OF ALL HUMAN EXPERIENCES, WAITING may be the least explicable.
We usually experience Time both as a series of events (“progression”) and an eternal Now (“duration”). Progression is as a pot slowly boiling or day growing late or stomach more hungry. “Duration” is the center of whatever moment (and all moments) we experience. These levels are so seamless as to first appear invisible. (Work with me here.)
Waiting suspends your attention — you’ve given your order, taken your place in line, tried to start the engine — now what? Duration has become progression: there’s nothing to do but try to ignore the fact that you’re not doing anything.
This function of being, this interruption in the routine is itself so routine that we even provide for it: rooms or places or marks or appetizers designated “out of the way” of the otherwise passage of time and task.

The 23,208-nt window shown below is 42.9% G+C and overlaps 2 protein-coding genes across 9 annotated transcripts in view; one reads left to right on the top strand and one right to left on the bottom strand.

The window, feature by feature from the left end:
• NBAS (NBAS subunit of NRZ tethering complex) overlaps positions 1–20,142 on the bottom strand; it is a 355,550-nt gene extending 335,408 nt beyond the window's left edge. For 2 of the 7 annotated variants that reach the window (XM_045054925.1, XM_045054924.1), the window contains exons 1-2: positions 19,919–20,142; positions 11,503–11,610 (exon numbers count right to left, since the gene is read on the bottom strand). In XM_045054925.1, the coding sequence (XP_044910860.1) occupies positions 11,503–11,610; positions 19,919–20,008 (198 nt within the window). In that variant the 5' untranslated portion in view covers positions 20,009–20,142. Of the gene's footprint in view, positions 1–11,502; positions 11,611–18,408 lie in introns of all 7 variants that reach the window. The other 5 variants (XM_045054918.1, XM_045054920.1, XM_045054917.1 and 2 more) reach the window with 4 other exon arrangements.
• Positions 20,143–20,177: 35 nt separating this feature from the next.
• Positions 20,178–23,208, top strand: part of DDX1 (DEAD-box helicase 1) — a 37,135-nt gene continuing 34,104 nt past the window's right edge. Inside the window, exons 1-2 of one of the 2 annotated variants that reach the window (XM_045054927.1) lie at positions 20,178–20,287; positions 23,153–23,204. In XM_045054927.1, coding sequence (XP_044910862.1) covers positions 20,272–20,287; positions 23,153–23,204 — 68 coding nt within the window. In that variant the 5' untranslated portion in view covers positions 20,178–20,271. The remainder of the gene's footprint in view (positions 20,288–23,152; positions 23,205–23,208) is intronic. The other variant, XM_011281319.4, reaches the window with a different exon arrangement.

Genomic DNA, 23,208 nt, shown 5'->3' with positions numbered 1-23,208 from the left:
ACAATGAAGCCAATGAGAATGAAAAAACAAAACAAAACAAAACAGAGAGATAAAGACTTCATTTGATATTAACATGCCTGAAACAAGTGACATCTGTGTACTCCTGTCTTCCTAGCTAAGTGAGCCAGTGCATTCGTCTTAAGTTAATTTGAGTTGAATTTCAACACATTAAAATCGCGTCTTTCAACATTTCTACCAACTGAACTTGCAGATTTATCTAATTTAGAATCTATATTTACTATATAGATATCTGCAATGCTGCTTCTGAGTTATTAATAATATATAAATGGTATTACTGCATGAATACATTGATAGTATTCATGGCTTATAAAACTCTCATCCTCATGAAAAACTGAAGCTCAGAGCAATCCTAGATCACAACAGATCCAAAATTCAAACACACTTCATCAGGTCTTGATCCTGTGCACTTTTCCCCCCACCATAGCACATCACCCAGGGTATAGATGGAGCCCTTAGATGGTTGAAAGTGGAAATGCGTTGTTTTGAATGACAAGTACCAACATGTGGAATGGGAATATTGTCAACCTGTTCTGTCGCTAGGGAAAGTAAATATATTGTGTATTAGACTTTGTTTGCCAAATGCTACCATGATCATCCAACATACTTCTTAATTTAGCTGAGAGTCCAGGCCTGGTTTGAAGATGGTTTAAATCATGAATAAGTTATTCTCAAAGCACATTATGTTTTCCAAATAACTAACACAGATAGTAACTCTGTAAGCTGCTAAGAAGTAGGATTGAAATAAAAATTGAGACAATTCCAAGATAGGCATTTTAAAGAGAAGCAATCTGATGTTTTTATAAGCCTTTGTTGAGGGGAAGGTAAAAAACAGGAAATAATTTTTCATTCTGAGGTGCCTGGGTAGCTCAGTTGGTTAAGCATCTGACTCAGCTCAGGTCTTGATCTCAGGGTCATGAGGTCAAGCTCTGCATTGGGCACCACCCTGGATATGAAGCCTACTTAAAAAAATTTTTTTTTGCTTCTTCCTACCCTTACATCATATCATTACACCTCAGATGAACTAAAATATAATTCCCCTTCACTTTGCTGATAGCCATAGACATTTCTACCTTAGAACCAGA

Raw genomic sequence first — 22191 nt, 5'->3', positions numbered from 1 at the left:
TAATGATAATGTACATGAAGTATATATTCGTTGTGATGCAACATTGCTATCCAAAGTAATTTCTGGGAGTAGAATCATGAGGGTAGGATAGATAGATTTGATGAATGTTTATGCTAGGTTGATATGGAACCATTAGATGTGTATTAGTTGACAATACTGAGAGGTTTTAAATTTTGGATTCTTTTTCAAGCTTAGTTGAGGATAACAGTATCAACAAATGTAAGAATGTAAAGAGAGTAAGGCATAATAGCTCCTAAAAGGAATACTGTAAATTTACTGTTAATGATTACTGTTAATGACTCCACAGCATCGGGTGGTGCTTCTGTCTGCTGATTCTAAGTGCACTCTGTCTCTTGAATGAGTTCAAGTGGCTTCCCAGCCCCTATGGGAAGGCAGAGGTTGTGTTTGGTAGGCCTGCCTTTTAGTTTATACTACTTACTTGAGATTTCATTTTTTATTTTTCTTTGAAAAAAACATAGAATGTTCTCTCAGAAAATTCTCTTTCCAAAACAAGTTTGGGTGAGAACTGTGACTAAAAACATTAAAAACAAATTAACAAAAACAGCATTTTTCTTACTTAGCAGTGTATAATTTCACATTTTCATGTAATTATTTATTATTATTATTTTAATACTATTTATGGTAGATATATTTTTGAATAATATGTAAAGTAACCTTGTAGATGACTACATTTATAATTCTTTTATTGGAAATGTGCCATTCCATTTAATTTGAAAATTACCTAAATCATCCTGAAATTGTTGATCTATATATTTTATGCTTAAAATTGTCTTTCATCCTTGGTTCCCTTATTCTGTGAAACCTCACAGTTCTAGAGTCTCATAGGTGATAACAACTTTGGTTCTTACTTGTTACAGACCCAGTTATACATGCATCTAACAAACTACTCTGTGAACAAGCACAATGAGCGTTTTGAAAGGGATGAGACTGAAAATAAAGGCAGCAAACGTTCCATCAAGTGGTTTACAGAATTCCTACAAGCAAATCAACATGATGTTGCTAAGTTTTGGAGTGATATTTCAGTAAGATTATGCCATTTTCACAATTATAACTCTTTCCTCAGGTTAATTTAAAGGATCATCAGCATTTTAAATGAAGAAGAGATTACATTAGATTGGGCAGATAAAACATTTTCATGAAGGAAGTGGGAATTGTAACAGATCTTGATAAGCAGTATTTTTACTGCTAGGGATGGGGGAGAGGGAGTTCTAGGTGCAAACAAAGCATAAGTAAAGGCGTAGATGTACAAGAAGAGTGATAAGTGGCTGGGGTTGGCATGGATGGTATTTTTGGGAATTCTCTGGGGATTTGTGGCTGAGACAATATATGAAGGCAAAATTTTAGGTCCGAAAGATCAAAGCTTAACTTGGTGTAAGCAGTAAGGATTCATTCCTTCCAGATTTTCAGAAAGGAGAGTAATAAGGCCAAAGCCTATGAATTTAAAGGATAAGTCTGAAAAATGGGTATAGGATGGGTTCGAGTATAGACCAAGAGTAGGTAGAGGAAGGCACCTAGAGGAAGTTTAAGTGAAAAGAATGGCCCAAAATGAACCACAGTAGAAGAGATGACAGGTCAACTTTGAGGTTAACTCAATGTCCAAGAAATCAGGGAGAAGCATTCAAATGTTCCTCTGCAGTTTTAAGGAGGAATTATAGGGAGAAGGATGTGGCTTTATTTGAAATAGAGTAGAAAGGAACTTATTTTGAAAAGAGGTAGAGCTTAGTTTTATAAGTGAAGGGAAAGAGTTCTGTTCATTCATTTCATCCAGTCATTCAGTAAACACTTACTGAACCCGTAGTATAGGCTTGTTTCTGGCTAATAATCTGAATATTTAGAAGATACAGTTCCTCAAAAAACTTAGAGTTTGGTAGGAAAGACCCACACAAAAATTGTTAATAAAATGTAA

But not all wait well; one’s character might be said to be revealed by how (or how well) one waits. Character, or something like it, is required to make light of the apparent non-passage of time. I usually bring a book, but the idea is to fill the moment with the moment — take the time in your hand to meditate, engage with your surroundings, or just feel grateful that you got this far.